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We read with great interest the paper by Mestry et al1 which analysed hypoxic challenge flight assessments in patients with restrictive disorders. In their study they dispute the current British Thoracic Society recommendations, demonstrating that, in this subgroup, all patients planning air travel should have a pre-flight evaluation because, even in patients with normal baseline oxygen saturation (Sao2), arterial oxygen tension (Pao2) can fall below 6.6 kPa during hypoxic challenge.
We wanted to establish whether patients with restrictive disorders (with no lung disease) should be ventilated rather than oxygenated when they are hypoxaemic during flights. In fact, as has been shown by Masa et al,2 only nasal ventilation and not oxygen can normalise baseline nocturnal alveolar hypoventilation in patients with chest wall diseases.
Our group has previously evaluated oxygenation during real flights in healthy subjects,3 demonstrating a mean (SD) oxygen desaturation of 12.8 (6.3)% in long-distance flights (≥2 h) and 4.2 (2.6)% in short-distance flights (<2 h).
We have recently studied two patients with neuromuscular disease during a flight from Porto to Barcelona (duration approximately 1 h 50 min). The first patient was an ambulatory 36-year-old woman with mitochondrial myopathy with a vital capacity (VC) of 400 ml (14%) and the ability to perform air stacking to a maximal insufflation capacity (MIC)4 of 1070 ml (52%). The second patient was a 50-year-old quadriplegic post-polio man with a VC of 560 ml (18%) and an MIC of 1110 ml (35%). Both patients were on continuous non-invasive ventilation (NIV) with a volume-cycled ventilator (mean tidal volume 1200 ml) through a 15 mm mouthpiece during the day and a nasal mask during sleep.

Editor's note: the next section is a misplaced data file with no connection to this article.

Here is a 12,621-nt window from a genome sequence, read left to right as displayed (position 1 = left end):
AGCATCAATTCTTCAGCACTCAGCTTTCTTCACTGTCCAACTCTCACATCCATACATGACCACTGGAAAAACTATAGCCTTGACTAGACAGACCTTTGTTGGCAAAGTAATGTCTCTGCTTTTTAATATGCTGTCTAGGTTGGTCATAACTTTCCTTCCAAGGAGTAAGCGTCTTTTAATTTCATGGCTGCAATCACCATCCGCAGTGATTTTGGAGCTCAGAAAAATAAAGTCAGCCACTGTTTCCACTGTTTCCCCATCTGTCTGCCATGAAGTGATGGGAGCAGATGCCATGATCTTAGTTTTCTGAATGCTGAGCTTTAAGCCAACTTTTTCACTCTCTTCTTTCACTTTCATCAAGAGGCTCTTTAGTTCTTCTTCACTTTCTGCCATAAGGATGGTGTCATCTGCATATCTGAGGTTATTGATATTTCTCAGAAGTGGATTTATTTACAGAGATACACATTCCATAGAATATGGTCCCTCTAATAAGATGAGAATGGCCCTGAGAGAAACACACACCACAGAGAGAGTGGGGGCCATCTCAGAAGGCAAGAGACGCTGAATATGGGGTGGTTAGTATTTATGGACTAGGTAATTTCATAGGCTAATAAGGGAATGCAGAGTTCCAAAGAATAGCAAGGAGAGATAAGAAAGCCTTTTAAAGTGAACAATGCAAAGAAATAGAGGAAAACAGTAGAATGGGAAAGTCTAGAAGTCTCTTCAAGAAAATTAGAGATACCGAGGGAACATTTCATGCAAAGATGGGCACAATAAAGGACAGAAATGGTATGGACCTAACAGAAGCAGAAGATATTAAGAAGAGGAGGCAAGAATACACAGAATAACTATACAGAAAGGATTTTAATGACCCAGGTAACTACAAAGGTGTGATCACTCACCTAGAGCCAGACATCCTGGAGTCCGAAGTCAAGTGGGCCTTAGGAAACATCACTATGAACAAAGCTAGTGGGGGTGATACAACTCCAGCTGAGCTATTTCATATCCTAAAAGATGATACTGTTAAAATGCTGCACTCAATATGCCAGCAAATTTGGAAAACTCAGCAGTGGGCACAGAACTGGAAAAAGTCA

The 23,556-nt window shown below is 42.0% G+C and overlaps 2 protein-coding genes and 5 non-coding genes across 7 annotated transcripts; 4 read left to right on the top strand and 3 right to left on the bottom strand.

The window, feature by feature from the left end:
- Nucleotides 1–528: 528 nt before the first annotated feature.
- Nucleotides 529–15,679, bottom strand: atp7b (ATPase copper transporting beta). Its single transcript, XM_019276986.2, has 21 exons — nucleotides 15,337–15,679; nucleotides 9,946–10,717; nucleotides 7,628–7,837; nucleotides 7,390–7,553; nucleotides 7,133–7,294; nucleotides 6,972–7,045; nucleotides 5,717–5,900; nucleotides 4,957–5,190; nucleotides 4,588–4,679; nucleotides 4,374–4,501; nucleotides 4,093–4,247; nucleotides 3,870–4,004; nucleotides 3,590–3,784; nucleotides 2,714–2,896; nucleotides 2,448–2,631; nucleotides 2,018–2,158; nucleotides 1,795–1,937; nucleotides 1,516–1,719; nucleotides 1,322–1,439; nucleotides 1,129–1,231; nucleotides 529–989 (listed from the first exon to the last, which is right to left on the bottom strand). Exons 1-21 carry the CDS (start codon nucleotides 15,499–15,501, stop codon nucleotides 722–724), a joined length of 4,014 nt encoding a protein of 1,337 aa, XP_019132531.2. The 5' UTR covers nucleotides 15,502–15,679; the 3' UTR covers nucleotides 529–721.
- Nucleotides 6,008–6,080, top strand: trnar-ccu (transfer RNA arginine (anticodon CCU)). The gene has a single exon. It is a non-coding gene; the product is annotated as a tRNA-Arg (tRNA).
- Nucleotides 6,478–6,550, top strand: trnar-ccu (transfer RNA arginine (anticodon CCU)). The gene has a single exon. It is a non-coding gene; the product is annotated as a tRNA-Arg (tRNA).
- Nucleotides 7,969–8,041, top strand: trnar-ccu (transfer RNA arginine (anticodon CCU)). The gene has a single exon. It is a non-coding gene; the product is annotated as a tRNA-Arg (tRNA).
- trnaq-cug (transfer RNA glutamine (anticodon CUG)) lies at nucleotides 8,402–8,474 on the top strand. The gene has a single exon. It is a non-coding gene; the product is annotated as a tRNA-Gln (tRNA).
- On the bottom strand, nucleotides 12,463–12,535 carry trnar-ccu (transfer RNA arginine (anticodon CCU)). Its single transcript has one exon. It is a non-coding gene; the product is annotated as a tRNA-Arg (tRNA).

The average Sao2 for the first patient was 97.9%, time with Sao2 <90% was 1.8 min and the minimum Sao2 was 81% (figure 1). For the second patient, the average Sao2 was 97%, time with Sao2 <90% was 1.6 min and the minimum Sao2 was 84% (ventilator disconnection during micturition). The first patient needed to use a manual resuscitator connected to her mouthpiece to maintain adequate ventilation while the battery of her ventilator battery was being changed. Neither patient experienced respiratory distress during the entire flight and both returned home uneventfully.
In conclusion, when patients with restrictive disorders are correctly ventilated (even with a manual resuscitator) they may fly safely, with oxygen saturation profiles identical to healthy subjects, and may not need supplemental oxygen.
Competing interests None.
Provenance and peer review Not commissioned; not externally peer reviewed.
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